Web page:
Aug 14, 2022
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Developed the world’s first environmentally friendly filter for microplastics

Developed the world's first environmentally friendly filter for microplastics

Microplastic is very small plastic – usually less than five millimeters in size – that can accumulate in humans and other animals and interfere with a number of biological functions. They mostly end up in the oceans and eventually affect people at the top of the food chain, initially disrupting the endocrine system of marine life. In order to minimize the harm caused by microplastics, reliable and efficient filtration technology is needed.

However, because they are small, it is extremely difficult to separate or dispose of microplastics in the water with existing filters. Especially nanoplastics, which are smaller than a micron, entail formidable problems, including filter clogging and environmental pollution caused by the filter itself.

Recently, however, a research team led by the Daegu Gyeongbuk Institute of Science and Technology (DGIST), in collaboration with the Korea Institute of Industrial Technology (KITECH), has succeeded in developing the world’s first environmentally friendly power generation device that can effectively remove fine particles, including micro- and nanoplastics. This device is based on the triboelectric nanogenerator (TENG) developed by researchers at DGIST and particle removal technology by electrophoresis developed by KITECH scientists.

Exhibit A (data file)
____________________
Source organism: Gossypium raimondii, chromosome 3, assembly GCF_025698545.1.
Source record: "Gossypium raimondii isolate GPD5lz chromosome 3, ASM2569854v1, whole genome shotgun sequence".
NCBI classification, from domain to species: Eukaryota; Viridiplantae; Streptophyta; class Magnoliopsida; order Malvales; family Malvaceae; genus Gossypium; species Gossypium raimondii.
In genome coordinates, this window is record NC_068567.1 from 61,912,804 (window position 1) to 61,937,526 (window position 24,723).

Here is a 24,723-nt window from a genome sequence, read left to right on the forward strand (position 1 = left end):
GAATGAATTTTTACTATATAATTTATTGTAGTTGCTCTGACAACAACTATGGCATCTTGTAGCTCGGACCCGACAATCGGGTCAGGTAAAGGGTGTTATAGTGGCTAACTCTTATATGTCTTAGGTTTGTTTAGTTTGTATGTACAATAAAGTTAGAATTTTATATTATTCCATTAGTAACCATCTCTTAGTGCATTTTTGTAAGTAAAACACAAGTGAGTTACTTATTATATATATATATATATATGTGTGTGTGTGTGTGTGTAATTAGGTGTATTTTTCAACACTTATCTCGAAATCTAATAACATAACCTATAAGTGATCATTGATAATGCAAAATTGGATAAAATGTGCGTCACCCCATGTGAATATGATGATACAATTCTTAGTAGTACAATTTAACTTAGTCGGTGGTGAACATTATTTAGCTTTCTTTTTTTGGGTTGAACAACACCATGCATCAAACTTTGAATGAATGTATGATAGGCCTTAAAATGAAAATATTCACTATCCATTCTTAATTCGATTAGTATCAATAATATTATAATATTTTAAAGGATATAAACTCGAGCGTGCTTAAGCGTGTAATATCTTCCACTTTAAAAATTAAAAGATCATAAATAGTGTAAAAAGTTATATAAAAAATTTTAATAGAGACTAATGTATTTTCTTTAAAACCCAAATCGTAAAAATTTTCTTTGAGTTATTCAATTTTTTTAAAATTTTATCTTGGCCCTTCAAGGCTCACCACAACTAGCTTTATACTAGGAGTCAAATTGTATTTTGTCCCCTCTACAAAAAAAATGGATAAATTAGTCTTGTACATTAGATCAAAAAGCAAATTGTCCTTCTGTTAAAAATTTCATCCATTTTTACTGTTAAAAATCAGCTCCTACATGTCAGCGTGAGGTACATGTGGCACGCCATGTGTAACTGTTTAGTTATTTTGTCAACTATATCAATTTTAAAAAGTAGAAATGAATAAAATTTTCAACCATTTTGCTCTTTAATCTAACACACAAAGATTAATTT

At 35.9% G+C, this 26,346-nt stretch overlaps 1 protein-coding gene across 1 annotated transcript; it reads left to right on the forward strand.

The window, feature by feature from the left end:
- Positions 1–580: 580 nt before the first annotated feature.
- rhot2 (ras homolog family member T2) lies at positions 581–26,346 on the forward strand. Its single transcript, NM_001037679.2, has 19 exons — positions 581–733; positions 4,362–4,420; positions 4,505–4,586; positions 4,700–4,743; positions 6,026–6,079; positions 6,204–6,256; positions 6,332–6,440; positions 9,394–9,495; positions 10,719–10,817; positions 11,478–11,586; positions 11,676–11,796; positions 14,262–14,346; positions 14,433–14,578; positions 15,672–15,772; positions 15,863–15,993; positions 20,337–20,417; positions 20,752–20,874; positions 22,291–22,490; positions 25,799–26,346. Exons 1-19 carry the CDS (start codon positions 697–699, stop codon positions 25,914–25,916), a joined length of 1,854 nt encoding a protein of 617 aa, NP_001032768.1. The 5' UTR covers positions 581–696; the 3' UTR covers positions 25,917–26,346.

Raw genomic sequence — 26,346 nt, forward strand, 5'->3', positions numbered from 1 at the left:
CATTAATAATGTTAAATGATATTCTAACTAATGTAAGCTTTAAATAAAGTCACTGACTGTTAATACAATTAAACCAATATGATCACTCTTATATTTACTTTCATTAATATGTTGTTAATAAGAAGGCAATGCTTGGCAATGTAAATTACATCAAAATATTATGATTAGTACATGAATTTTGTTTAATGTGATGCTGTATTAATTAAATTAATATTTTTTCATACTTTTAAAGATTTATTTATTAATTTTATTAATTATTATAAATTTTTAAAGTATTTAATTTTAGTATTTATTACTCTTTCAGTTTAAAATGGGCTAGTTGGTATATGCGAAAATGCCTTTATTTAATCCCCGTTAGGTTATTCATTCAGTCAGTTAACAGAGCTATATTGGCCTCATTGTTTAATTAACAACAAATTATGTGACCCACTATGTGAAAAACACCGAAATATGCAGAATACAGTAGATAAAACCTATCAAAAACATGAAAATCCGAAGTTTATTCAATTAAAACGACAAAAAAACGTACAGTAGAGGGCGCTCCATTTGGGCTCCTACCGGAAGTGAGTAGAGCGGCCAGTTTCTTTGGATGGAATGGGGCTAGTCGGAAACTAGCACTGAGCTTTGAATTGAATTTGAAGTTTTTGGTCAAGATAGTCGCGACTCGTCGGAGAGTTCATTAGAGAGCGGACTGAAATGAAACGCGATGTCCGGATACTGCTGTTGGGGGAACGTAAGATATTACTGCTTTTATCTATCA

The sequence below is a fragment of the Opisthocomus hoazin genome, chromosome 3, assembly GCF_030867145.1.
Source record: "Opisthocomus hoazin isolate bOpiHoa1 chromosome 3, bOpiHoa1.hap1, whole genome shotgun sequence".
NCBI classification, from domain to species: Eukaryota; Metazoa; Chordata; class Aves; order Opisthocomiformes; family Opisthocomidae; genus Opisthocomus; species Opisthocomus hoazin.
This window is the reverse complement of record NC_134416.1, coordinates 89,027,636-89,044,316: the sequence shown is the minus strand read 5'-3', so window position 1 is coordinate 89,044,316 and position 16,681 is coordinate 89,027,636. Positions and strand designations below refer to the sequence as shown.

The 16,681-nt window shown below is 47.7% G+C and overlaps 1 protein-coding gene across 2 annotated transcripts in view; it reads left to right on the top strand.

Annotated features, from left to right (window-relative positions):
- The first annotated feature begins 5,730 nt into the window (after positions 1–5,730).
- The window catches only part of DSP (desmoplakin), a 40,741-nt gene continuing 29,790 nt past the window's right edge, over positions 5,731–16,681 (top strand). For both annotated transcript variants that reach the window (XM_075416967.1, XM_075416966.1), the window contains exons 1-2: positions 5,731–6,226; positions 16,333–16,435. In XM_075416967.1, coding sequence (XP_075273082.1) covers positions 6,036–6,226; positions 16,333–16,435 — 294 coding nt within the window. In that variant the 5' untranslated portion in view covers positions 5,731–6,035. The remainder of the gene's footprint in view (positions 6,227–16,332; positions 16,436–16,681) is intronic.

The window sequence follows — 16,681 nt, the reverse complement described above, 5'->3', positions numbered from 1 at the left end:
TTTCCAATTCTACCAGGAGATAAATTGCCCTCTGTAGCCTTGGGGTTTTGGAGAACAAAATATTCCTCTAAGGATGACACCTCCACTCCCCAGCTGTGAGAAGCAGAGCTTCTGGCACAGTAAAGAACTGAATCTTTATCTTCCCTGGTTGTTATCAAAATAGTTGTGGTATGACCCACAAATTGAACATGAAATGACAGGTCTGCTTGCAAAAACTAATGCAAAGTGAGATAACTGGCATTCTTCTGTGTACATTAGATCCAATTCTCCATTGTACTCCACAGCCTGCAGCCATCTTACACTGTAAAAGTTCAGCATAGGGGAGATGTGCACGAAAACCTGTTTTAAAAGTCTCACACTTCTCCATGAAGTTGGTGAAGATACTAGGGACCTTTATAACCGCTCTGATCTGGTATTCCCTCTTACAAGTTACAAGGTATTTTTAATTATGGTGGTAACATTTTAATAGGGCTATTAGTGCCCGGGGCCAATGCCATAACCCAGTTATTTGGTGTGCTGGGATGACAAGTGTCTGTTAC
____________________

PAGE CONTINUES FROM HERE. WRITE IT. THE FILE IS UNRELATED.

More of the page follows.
Since TENG generates electrical energy from physical energy, it makes it possible to produce environmentally friendly microplastic filters. What’s more, since the new device uses the high voltage characteristic of triboelectric energy, it does not require an external power source, so it can operate regardless of location.

According to scientists, the new TENG based on a porous microstructure demonstrates more than three times higher performance than the existing TENG. Tests showed that the microplastic removal rate of this device was 21.4 percent – about 5.6 times faster than the existing TENG. In addition, the researchers have shown that this revolutionary technology can effectively remove other microtoxic particles, such as nanosized zinc oxides or silicas.

A detailed description of the device was published in Nano Energy magazine.

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